Toshiaki Imae of Team Japan hits a two-RBI single against Team Cuba during the first inning of the Final game of the World Baseball Classic at Petco Park on March 20, 2006 in San Diego, California. Imae was named manager of the Tohoku Rakuten Golden Eagles last week. (Photo by Donald Miralle/Getty Images)
By Julian Guilarte
World Baseball Network
The Tohoku Rakuten Golden Eagles of Nippon Professional Baseball didn’t extend manager Kazuhisa Ishii, 50, after three seasons and hired Toshiaki Imae, 40, on October 17.
“Each player has something great, but it is meaningless if they do not show it in games,” Imae said at a press conference announcing the move. His comments were reported by Ed Odeven of Japan Forward’s SportsLook. “So I would like to develop individual abilities and prepare to compete with the other team during this fall’s practices and camps.”
Imae has served in various coaching roles in the Golden Eagles organization since the 2020 season, and took over as their hitting coach last May. This season, the Golden Eagles went 70-71-2 and finished in fourth place in the six-team Pacific League. This left them out of the NPB playoff picture for the second straight year under Ishii, who led the Golden Eagles to the playoffs in his first season in 2021. In 2021, they lost in the first round of the playoffs to the Chiba Lotte Mariners. His record was 205-204-2 in three seasons.
Ishii was a left-handed pitcher who pitched in the NPB and Major League Baseball. He made his NPB debut in 1992 with the Tokyo Yakult Swallows and pitched for them until 2001. He was the strikeout champion in 1998 and repeated the feat again in 2000, along with winning an ERA title. He was posted to MLB in the 2001 offseason and made his debut in 2002 with the Los Angeles Dodgers. He pitched in Los Angeles for three seasons and went to the New York Mets in 2005 for his final season in the U.S. He pitched 564 innings with 435 strikeouts and an ERA of 4.44 in his MLB career.
Ishii went back to the Yakult Swallows in 2006 for two seasons and finished his NPB career pitching six seasons for the Saitama Seibu Lions. He pitched 18 seasons in the NPB and threw 2,153 innings with 2,115 strikeouts and an ERA of 3.63.
In 2018 Ishii was named the general manager of the Golden Eagles and became the manager in 2021, but was fired after missing the playoffs the last two season.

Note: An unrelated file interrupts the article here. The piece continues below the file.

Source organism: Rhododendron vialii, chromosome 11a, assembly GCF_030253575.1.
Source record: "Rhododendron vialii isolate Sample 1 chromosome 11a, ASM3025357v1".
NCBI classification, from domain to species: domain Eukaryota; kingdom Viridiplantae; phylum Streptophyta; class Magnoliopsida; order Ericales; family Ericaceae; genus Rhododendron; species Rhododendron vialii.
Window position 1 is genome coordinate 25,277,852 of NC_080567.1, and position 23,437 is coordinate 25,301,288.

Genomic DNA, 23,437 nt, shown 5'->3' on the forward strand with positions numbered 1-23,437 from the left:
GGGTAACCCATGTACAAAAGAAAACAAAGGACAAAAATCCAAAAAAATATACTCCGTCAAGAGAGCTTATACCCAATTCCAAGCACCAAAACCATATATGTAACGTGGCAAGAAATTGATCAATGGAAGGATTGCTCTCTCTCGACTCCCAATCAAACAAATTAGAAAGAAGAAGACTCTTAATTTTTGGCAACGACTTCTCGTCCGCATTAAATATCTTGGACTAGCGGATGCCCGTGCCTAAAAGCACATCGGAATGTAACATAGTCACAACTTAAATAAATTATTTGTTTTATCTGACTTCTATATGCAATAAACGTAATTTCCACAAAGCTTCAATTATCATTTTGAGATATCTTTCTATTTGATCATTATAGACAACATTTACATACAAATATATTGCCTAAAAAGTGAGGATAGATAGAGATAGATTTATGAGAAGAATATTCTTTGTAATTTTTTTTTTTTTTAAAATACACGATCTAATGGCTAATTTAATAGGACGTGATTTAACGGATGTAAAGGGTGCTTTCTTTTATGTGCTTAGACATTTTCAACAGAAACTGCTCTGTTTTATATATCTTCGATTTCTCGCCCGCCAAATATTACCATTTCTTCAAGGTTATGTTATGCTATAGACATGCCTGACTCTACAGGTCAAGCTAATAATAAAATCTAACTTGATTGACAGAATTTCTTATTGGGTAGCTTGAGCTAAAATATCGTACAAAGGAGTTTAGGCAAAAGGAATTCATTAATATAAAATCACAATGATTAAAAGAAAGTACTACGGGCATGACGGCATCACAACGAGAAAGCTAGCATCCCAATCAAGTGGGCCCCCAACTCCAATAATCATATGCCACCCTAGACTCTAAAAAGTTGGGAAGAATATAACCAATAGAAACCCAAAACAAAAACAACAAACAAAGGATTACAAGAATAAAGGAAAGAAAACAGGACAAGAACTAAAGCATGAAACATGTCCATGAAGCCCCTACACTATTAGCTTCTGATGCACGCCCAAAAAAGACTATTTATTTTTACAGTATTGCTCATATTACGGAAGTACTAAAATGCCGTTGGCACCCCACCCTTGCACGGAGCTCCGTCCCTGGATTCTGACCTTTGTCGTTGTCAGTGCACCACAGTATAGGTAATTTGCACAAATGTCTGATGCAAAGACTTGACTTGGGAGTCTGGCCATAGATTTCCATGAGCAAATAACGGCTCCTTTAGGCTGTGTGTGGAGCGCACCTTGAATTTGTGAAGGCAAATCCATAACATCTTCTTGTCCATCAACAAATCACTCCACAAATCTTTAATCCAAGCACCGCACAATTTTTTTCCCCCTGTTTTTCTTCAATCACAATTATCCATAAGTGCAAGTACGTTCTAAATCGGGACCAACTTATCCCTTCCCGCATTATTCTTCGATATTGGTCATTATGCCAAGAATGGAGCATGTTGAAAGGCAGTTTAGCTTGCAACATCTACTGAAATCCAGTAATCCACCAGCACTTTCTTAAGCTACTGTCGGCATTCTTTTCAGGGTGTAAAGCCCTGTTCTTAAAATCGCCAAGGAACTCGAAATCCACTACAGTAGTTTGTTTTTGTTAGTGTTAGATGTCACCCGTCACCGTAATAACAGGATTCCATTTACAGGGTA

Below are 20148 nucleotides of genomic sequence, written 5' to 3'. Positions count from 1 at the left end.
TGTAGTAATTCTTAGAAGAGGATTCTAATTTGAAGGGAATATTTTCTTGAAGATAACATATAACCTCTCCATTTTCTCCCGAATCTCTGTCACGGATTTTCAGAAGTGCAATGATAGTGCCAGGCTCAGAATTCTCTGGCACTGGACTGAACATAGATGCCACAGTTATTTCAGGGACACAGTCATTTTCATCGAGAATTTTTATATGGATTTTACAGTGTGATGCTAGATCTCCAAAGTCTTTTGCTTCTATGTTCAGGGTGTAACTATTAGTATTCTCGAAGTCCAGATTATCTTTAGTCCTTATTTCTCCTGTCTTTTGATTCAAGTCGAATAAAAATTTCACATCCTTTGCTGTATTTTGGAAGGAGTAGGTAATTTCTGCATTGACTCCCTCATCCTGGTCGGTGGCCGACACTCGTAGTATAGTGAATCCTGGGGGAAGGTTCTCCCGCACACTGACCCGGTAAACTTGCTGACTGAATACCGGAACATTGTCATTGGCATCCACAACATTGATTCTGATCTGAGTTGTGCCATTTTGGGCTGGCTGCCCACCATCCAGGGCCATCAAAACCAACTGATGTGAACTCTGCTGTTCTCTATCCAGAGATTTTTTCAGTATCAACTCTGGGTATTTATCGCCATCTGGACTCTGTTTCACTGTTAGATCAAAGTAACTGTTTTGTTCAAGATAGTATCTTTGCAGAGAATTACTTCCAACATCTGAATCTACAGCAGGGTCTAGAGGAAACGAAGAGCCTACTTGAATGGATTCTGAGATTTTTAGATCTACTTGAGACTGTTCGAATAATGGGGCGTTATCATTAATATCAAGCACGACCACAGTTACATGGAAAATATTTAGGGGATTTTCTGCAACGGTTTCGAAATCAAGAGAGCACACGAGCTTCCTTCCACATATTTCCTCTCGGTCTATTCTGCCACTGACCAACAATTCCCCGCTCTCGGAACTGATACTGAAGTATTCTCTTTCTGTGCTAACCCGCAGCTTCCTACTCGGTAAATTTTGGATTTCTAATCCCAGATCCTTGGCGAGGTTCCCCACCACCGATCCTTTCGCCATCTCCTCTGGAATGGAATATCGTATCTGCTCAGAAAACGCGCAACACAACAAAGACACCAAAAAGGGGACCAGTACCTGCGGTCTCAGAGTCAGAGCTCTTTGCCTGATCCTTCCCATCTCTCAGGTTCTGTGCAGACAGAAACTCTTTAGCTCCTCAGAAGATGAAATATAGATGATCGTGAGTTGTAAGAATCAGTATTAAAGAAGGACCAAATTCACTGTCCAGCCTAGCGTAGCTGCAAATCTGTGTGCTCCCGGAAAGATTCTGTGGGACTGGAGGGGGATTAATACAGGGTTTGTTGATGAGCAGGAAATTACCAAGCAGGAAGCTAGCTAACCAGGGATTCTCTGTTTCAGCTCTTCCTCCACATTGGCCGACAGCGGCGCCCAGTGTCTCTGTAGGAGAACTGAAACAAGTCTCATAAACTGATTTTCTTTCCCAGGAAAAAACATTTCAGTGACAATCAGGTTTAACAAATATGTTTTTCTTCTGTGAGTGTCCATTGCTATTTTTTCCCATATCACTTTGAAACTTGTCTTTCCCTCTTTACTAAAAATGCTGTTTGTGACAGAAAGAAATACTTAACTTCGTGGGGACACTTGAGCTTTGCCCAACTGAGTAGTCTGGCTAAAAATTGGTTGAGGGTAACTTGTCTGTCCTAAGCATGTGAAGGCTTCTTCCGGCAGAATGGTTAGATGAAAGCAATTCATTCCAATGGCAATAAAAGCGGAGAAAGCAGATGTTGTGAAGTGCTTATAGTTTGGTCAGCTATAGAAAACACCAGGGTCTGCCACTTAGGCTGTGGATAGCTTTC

Imae felt that the team wasn’t playing with enough urgency and decisiveness in critical situations.
Imae also played four seasons with the Golden Eagles as an infielder from 2016-2019. Imae was an all-star with the Golden Eagles in 2018 and was named to more all-star games during his career. Imae played with the Lotte Mariners from 2002-2015, and won two Japan Series MVPs in 2010 and 2015. In 2005 and 2010 he won the Japan Series. He also helped Japan win the 2006 WBC. He hit 111 home runs and had a lifetime batting average of .283, in his 18-year NPB career.
Golden Eagles president Masayuki Morii explained why Imae was the right fit to manage their club in the press conference.
“I asked him to join the Rakuten Eagles [as the manager]because of his leadership as a well-liked big brother, and I thought he would be the best person for the job when we need to compete with all players, including those under our control and those in training,” Morii said.
The Golden Eagles were established in 2005. They won one Japan Series in 2013 and have made the playoffs five times.
“Since professional baseball is all about the fans, I would like to make the team a team that can please the fans in any way possible. Of course, our first priority is to produce results. But we also want to deepen our interaction with the fans and make them come to the stadium again even if we lose,” Imae said.
Imae was able to learn from former MLB manager Bobby Valentine, who managed Imae in the NPB with the Chiba Lotte Marines from 2004-09. Valentine managed the New York Mets to the World Series in 2000 and spent seven seasons in Queens. He also managed the Texas Rangers and Boston Red Sox. Valentine first managed the Chiba Lotte Marines for one season in 1995.
“I have played under many managers, but my mentor, Bobby Valentine, told me that a team is a family,” Imae said before the assembled group of reporters and team officials in Sendai. “And I want to make the team a team that can trust each other, just as he truly trusted us as a family, sometimes strictly and sometimes gently.”